Friday, June 1, 2018

Why Did Solo Bomb?

As you have read in my review, I thoroughly enjoyed Solo: A Star Wars Story.  But this movie was not only incredibly expensive to make (even by Hollywood standards), but it drew in disappointing numbers.  As of this writing it has only made $200 million worldwide.  That may sound like a lot, but consider that the movie cost around a rumored $250-$300 million.  Then you double that for advertisement and marketing.  It looks like Solo will lose money.

And I think this is a shame since the movie was enjoyable fun.  I even plan on seeing it again.

So why didn't something with the Star Wars brand become a hit?

Many people have offered their opinions, some of which are, to put charitably, stupid. 

Among them I've heard that audiences are feeling Star Wars Fatigue.  This ridiculous.  If you have a franchise people love, they will continue to pay money.  Look at Infinity War's box office which came out 2 months after Black PantherStar Wars is an institution.  Young and old want to like these movies. 

I will now offer my reasons for the poor box office and you may feel free to let me know where I am going wrong.

1.  Bad Trailer

A trailer can make or break box office, of this I am firmly convinced.  There have been movies that I've never heard of who won over my money with a great trailer.  There have been movies about which I was excited that doused all of my enthusiasm with a terrible trailer.

Solo gave us the latter. 

Those early trailers gave us know strong indication of the the story and worst of all, we got no sense of the man himself.  I don't recall seeing the lead actor say a line on camera in that first teaser, thus fueling the rumors that his performance was terrible (turned out it wasn't). 

Granted the later trailers improved, but you only get one chance to make a first impression.

2.  Politics

Leading up to the movie, websites thought it would be a good idea to play up Lando as being pansexual.  This and the preview buzz around the Social Justice Droid (as the people at Red Letter Media dubbed her), L3-37 brought Solo into the culture wars in a way that did more to turn people away than draw them in.  The same thing happened with the Ghostbusters reboot.

The idea of Lando hitting on lifeforms of all species is more reminiscent of Captain Kirk than Albus Dumbledore.  And L3 was played mostly for laughs than lectures.  Nevertheless, people do not like to go to movies to be lectured at.

Star Wars should take a cue from Marvel.  The last two Captain America movies were political in the sense that it dealt with issues of government, liberty, and rights.  But it never felt like your own political and moral belief were being insulted or greatly challenged.  There is a place for that kind of cinema, but not if you want to appeal to the widest audience possible.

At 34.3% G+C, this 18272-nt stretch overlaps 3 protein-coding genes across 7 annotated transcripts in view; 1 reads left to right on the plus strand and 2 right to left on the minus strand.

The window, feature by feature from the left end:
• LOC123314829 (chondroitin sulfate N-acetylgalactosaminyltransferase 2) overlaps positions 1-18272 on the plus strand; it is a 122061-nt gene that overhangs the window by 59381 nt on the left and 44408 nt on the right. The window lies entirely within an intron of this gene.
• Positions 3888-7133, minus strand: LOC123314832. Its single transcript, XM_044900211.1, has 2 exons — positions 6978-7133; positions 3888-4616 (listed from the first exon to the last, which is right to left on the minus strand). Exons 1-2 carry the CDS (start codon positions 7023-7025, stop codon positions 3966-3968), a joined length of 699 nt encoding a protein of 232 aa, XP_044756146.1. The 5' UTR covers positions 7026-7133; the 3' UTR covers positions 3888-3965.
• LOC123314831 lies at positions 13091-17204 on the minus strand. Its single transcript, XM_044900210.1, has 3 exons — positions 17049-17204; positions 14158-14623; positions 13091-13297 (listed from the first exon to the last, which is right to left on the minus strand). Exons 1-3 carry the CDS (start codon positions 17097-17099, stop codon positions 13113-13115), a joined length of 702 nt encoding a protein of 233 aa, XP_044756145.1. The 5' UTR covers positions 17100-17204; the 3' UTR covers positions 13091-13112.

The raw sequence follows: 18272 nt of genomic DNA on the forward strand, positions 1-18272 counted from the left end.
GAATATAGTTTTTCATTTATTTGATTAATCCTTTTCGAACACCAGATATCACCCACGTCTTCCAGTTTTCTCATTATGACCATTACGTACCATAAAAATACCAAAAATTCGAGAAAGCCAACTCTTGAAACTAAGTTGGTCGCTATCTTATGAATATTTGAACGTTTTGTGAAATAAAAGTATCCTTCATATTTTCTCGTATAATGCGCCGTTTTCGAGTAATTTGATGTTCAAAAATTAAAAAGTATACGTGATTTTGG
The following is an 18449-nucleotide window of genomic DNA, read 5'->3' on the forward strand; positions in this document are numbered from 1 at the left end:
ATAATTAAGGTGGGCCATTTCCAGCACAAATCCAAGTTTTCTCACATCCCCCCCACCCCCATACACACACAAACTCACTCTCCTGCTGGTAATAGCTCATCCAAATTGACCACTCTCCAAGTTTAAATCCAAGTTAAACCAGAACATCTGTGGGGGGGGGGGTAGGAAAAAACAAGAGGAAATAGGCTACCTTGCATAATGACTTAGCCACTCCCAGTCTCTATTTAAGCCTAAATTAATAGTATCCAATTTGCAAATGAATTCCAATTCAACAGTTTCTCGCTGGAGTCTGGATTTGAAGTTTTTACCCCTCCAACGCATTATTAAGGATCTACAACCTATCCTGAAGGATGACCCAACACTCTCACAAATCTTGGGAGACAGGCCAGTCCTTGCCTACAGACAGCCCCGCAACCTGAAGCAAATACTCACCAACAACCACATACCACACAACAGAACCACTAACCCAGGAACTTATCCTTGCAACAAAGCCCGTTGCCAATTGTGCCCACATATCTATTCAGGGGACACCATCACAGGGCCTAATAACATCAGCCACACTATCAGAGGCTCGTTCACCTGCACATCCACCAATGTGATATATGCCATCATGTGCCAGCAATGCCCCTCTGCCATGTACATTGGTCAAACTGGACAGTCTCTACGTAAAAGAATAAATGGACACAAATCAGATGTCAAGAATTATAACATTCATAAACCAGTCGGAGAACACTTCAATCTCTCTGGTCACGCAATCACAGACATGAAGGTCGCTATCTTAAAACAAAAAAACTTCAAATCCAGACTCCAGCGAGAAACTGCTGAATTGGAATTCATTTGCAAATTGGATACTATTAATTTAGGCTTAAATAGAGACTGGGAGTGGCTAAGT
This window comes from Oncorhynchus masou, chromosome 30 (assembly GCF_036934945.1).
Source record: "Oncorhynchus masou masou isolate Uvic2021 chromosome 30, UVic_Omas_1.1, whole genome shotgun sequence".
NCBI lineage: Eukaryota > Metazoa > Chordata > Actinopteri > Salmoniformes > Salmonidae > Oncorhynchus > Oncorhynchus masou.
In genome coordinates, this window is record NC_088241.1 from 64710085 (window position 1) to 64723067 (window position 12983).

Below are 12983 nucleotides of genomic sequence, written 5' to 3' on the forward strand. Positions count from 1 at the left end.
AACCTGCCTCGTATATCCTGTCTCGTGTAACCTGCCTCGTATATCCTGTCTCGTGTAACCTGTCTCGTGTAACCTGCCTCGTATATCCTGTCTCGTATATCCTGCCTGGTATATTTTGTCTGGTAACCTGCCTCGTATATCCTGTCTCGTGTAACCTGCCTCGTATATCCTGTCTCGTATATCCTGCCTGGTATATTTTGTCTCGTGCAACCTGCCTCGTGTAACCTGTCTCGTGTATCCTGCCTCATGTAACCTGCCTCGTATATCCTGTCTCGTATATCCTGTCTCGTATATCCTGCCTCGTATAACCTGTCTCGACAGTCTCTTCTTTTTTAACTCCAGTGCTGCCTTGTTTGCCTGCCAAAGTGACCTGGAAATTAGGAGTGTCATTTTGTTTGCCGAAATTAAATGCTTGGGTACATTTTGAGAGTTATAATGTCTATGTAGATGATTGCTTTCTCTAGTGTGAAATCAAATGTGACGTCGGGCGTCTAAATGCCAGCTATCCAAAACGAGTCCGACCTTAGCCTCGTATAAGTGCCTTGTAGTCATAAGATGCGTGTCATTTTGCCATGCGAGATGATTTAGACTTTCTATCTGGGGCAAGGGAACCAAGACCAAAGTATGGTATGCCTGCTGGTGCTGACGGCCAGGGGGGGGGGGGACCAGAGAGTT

3.  Fan Betrayal

This may be the most important one.  Many fans were lukewarm on Rogue One after seeing it and making it a hit.  But more importantly many felt betrayed by Rian Johnson's take on the Star Wars mythology in The Last Jedi.  Even though I loved Episode VIII, I am not blind to what that movie meant to a lot of the long time devotees of the saga.

This is not the same as making a bad movie.  Many fans railed against the quality of The Phantom Menace, and yet the following sequels made money. 

Instead, many felt that Disney, Kathleen Kennedy in particular, has taken something that they love and ruined it.  She hired Johnson who on some fundamental levels does not understand Star Wars and doesn't care about the fans.  There is something to be said about expanding the franchise to bring in new customers.  But it should not be done at the expense of the current ones.  McDonald's added salads for people who want to eat healthier.  It did not then promote the salads above the Big Mac and lecture the customers who did not enjoy salads.  Many fans felt like changes to the the saga were done at the expense of the core themes of Star Wars.  And if fans expressed this, they felt dismissed as retrograde in their tastes.  Whether or not this what Disney intended, that is how many feel about the family-friendly property.

After the one-two punch of Rogue One and The Last Jedi, many fans would not give Solo a chance. 

I hope good word of mouth will give Solo a second wind.  It does feel like a course correction to the dark directions the franchise has been headed.

We will find out with Episode IX if the right lessons have been learned.

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